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March 31st, 2010, 05:03 PM   #1
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limit of an intermediate form

I want to find

cos^2 x/2^x as x approaches infinity

My first instinct is to use L'Hospitals rule and differentiate unfortunately this leads to

-2 sin x cos x/(ln 2 2^x)

Which is utterly unhelpful

I'm really stuck on this one. If anybody has any insight I would really appreciate

BTW from a table of values and a graph I am very confident that the answer is zero
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March 31st, 2010, 05:25 PM   #2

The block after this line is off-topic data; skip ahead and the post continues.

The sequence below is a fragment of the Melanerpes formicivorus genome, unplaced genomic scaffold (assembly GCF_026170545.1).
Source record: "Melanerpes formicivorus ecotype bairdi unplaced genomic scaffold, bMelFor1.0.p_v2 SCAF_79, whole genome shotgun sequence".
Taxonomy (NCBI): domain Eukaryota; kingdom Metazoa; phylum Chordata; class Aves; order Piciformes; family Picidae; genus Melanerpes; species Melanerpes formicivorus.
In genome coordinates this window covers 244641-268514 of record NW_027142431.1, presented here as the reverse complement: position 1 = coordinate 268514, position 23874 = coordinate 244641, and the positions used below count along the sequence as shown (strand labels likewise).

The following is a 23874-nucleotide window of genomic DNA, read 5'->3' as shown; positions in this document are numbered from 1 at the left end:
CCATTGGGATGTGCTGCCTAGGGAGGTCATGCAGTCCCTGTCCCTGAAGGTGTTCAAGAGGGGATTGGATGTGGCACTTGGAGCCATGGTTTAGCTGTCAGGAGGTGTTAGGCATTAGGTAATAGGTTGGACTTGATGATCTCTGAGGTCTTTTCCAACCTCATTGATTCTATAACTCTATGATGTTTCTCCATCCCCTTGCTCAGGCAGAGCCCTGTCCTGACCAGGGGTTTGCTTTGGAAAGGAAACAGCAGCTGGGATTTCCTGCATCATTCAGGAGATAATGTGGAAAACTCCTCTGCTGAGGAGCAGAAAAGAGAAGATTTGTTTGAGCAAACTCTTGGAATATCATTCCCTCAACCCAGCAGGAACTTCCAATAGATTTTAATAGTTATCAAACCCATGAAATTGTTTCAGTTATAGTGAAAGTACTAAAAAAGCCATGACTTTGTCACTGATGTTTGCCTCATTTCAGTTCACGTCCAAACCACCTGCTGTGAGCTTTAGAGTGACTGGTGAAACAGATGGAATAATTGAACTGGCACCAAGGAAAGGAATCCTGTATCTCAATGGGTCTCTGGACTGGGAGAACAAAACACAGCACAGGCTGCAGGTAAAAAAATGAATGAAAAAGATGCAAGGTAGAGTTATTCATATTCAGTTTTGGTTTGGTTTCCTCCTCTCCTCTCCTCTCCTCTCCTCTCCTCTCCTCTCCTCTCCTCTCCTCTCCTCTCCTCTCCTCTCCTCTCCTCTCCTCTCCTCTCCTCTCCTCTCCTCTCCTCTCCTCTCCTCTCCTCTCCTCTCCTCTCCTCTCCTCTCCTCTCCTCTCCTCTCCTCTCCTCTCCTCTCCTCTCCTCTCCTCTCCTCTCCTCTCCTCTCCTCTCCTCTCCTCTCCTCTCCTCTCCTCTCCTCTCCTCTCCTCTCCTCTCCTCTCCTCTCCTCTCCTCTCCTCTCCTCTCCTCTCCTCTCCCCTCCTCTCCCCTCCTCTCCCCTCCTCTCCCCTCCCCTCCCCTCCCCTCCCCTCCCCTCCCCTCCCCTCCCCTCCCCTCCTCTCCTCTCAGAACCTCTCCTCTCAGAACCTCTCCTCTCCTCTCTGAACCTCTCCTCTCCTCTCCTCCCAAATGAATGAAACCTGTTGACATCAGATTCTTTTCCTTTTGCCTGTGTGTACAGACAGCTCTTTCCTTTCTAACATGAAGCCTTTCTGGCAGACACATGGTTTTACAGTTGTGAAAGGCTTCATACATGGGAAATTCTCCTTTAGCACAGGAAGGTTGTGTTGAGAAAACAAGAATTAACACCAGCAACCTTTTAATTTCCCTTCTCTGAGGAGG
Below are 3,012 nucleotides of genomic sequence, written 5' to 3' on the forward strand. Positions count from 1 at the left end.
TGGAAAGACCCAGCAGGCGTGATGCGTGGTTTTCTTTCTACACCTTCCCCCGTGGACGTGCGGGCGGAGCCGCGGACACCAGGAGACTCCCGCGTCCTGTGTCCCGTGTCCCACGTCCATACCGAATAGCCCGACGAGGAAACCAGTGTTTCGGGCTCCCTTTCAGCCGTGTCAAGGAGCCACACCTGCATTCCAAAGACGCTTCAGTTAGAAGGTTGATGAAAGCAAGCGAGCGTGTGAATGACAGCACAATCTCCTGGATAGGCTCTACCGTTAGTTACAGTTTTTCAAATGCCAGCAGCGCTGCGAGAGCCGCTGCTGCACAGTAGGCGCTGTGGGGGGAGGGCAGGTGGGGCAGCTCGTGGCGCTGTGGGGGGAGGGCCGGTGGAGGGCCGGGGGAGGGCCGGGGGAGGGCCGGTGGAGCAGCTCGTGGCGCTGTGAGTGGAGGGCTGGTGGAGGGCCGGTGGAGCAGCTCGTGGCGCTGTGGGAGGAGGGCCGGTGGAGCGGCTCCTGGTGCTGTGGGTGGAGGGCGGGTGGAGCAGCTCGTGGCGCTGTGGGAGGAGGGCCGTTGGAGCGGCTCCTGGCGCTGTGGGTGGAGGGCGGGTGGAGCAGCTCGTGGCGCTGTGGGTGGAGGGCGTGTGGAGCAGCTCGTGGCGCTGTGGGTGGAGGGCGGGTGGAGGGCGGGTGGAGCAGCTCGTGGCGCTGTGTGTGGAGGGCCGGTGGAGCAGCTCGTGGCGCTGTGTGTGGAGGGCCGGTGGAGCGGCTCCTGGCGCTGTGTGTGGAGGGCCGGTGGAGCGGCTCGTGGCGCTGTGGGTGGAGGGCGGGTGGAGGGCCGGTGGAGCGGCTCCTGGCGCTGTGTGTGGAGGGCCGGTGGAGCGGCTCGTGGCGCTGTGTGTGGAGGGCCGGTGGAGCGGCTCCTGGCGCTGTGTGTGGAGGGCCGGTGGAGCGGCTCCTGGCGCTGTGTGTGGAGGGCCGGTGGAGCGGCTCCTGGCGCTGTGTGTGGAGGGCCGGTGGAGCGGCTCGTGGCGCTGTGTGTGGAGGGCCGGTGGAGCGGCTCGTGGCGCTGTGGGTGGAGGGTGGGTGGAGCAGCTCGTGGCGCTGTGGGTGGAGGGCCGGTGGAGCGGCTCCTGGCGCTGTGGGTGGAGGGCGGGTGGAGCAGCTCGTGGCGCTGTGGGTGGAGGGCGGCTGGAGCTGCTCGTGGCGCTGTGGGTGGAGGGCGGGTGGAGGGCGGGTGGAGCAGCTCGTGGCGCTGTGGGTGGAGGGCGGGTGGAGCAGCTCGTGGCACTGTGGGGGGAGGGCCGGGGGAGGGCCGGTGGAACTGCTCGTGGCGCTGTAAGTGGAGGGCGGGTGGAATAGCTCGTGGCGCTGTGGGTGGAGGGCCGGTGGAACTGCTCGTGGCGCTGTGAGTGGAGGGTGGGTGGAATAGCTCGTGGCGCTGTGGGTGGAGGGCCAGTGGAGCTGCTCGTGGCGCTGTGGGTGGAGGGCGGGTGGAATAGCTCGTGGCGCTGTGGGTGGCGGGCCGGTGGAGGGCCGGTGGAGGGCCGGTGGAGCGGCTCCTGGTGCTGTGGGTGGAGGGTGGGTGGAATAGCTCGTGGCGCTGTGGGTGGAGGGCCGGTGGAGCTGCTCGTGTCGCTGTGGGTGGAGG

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Re: limit of an intermediate form

Quote:
Originally Posted by atompunk
I want to find

cos^2 x/2^x as x approaches infinity

My first instinct is to use L'Hospitals rule and differentiate unfortunately this leads to

-2 sin x cos x/(ln 2 2^x)

Which is utterly unhelpful

I'm really stuck on this one. If anybody has any insight I would really appreciate

BTW from a table of values and a graph I am very confident that the answer is zero
It would be clearer if you put in (). However, it looks to me you have a numerator cos^2(x), which is bounded between 0 and 1 and a denominator 2^x, which becomes infinite with x, so the ratio -> 0.
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